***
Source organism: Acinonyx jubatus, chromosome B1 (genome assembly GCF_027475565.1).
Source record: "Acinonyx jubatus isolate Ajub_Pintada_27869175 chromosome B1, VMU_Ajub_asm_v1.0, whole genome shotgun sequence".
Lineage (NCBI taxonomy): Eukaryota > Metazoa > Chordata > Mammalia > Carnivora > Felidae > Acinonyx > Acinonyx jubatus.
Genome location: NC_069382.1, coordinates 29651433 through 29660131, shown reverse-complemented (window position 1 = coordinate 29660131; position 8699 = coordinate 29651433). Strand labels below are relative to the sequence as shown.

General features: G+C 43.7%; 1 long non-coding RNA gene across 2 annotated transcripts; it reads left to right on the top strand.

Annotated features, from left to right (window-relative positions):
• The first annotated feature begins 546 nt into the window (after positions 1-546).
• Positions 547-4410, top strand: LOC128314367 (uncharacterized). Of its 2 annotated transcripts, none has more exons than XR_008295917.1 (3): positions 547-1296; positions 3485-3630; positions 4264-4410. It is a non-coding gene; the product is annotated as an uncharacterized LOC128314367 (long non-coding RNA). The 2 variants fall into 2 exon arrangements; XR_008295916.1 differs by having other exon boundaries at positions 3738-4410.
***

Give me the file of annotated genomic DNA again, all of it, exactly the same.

Source organism: Acinonyx jubatus, chromosome B1 (genome assembly GCF_027475565.1).
Source record: "Acinonyx jubatus isolate Ajub_Pintada_27869175 chromosome B1, VMU_Ajub_asm_v1.0, whole genome shotgun sequence".
Lineage (NCBI taxonomy): Eukaryota > Metazoa > Chordata > Mammalia > Carnivora > Felidae > Acinonyx > Acinonyx jubatus.
Genome location: NC_069382.1, coordinates 29651433 through 29660131, shown reverse-complemented (window position 1 = coordinate 29660131; position 8699 = coordinate 29651433). Strand labels below are relative to the sequence as shown.

General features: G+C 43.7%; 1 long non-coding RNA gene across 2 annotated transcripts; it reads left to right on the top strand.

Annotated features, from left to right (window-relative positions):
• The first annotated feature begins 546 nt into the window (after positions 1-546).
• Positions 547-4410, top strand: LOC128314367 (uncharacterized). Of its 2 annotated transcripts, none has more exons than XR_008295917.1 (3): positions 547-1296; positions 3485-3630; positions 4264-4410. It is a non-coding gene; the product is annotated as an uncharacterized LOC128314367 (long non-coding RNA). The 2 variants fall into 2 exon arrangements; XR_008295916.1 differs by having other exon boundaries at positions 3738-4410.